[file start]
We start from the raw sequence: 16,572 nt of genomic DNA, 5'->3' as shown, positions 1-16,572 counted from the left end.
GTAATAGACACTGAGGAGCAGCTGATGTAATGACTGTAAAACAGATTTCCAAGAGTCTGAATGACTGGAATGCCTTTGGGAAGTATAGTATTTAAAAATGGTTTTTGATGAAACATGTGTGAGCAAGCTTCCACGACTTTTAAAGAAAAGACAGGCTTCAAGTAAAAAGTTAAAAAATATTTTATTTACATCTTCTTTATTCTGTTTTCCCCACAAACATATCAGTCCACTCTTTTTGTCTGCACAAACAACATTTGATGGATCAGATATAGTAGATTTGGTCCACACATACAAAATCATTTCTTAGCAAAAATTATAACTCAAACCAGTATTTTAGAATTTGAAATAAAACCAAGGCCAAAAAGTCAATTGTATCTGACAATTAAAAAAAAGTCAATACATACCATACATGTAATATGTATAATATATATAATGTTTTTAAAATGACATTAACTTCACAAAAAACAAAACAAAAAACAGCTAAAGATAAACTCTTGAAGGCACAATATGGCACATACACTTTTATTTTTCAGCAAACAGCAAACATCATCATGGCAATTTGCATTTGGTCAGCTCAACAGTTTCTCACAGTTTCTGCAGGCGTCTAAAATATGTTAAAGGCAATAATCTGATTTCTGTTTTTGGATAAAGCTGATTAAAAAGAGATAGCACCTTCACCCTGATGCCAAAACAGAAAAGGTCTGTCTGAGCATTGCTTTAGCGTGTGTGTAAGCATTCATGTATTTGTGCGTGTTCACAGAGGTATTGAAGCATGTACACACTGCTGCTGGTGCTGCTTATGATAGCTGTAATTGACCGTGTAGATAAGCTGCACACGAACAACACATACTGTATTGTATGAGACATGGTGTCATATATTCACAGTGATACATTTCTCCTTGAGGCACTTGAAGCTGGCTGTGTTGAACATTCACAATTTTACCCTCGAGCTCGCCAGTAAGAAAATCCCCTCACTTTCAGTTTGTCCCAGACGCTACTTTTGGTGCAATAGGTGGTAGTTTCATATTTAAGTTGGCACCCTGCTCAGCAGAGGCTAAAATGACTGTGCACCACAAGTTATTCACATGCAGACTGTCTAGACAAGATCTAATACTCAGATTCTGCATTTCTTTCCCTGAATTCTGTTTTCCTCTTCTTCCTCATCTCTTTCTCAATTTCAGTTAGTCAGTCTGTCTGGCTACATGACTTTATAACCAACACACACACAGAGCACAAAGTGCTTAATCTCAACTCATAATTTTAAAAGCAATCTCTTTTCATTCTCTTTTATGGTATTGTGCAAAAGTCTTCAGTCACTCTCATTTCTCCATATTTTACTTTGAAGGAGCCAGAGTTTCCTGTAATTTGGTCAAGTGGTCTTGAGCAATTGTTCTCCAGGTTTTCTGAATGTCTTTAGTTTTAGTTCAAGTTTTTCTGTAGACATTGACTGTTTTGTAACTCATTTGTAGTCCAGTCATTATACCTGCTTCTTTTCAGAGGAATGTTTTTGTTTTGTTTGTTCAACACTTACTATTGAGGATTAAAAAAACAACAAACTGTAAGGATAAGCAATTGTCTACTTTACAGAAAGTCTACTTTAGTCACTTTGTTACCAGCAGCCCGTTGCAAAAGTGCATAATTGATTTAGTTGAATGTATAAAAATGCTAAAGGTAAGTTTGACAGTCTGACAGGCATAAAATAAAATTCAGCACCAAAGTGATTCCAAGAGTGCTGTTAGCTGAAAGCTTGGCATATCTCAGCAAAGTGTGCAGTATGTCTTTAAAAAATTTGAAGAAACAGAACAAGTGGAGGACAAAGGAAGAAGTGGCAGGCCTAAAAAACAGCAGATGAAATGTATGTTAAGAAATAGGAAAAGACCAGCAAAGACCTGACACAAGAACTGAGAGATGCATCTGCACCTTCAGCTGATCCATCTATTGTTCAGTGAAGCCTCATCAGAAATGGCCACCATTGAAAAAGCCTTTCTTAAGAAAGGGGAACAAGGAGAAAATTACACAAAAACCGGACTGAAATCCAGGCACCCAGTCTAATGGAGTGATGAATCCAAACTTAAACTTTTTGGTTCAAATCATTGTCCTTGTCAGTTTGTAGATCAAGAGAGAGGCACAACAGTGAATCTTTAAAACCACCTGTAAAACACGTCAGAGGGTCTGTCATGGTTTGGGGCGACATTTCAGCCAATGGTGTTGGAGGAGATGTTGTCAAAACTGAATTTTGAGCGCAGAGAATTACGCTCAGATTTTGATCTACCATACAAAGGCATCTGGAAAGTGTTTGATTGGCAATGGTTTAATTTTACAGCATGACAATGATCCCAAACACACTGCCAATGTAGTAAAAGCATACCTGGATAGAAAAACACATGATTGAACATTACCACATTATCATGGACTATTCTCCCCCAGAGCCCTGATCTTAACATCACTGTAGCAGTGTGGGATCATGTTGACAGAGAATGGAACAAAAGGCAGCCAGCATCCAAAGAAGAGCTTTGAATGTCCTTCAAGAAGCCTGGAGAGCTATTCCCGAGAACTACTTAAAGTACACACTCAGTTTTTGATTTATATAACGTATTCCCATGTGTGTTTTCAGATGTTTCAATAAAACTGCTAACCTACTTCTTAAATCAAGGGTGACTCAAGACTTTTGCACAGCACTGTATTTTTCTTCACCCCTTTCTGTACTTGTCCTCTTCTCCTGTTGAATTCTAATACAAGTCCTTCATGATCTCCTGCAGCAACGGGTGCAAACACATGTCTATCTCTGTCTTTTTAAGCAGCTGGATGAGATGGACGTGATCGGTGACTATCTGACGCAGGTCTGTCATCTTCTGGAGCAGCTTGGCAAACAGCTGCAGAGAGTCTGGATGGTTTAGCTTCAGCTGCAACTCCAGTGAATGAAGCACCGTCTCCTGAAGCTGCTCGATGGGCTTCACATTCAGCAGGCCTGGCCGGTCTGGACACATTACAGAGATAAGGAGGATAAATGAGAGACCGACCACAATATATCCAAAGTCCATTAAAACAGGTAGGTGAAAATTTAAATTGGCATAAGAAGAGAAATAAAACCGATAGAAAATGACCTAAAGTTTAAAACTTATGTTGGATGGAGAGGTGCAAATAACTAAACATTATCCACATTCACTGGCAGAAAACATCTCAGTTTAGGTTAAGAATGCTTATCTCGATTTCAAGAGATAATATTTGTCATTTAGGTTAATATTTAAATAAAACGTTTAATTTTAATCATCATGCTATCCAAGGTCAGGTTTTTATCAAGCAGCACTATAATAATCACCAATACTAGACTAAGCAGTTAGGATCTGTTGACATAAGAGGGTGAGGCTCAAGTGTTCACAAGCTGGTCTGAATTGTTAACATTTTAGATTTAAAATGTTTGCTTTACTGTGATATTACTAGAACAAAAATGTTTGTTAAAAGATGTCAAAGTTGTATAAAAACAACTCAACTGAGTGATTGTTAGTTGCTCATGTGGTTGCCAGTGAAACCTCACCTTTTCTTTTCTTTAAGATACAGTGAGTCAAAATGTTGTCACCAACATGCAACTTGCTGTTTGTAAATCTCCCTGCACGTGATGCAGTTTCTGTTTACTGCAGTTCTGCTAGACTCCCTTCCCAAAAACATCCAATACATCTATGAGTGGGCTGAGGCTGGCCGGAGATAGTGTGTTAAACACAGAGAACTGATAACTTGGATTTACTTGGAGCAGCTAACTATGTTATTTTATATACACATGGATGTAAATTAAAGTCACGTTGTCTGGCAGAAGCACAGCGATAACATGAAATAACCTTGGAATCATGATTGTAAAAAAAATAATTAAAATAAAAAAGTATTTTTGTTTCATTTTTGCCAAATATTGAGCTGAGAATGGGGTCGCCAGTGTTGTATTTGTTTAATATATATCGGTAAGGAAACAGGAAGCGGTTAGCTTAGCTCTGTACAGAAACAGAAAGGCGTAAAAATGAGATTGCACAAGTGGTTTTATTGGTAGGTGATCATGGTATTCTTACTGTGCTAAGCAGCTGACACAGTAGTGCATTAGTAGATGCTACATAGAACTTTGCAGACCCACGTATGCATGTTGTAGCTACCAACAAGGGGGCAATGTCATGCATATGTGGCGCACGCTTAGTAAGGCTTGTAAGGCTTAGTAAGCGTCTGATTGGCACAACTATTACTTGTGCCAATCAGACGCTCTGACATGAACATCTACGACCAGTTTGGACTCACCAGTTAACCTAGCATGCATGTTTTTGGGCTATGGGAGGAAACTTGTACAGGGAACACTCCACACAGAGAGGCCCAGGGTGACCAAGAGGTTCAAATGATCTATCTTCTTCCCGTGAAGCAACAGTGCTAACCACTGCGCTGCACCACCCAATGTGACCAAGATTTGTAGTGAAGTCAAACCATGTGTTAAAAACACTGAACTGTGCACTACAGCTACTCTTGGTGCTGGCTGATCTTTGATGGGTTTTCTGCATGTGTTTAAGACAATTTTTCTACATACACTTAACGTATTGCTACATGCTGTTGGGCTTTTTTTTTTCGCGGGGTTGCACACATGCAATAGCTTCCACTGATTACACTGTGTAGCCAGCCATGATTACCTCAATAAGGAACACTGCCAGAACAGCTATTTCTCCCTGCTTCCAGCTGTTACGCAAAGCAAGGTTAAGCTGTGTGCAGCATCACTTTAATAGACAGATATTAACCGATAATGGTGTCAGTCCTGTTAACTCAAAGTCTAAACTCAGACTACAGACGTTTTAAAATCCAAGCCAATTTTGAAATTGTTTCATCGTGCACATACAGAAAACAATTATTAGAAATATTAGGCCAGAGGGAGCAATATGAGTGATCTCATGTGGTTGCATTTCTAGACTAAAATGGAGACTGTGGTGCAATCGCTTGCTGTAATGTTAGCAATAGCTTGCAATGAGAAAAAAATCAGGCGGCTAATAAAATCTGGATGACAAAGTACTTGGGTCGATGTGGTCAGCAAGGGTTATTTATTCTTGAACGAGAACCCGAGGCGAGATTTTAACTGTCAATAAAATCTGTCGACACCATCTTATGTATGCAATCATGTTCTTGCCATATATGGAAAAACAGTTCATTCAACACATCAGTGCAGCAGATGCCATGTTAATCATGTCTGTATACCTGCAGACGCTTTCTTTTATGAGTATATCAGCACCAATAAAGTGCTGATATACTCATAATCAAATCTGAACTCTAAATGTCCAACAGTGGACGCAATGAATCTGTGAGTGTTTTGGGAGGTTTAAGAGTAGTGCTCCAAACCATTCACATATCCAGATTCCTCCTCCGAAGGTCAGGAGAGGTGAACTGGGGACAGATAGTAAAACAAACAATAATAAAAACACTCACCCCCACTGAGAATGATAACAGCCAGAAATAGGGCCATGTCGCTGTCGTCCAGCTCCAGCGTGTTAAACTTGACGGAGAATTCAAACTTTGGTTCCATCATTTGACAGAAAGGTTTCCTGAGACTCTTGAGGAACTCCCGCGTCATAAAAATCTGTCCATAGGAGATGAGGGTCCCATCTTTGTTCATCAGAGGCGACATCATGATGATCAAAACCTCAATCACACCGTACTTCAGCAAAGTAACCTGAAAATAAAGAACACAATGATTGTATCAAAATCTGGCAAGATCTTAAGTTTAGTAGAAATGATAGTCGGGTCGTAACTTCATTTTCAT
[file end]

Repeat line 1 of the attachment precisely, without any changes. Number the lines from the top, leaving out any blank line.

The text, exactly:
We start from the raw sequence: 16,572 nt of genomic DNA, 5'->3' as shown, positions 1-16,572 counted from the left end.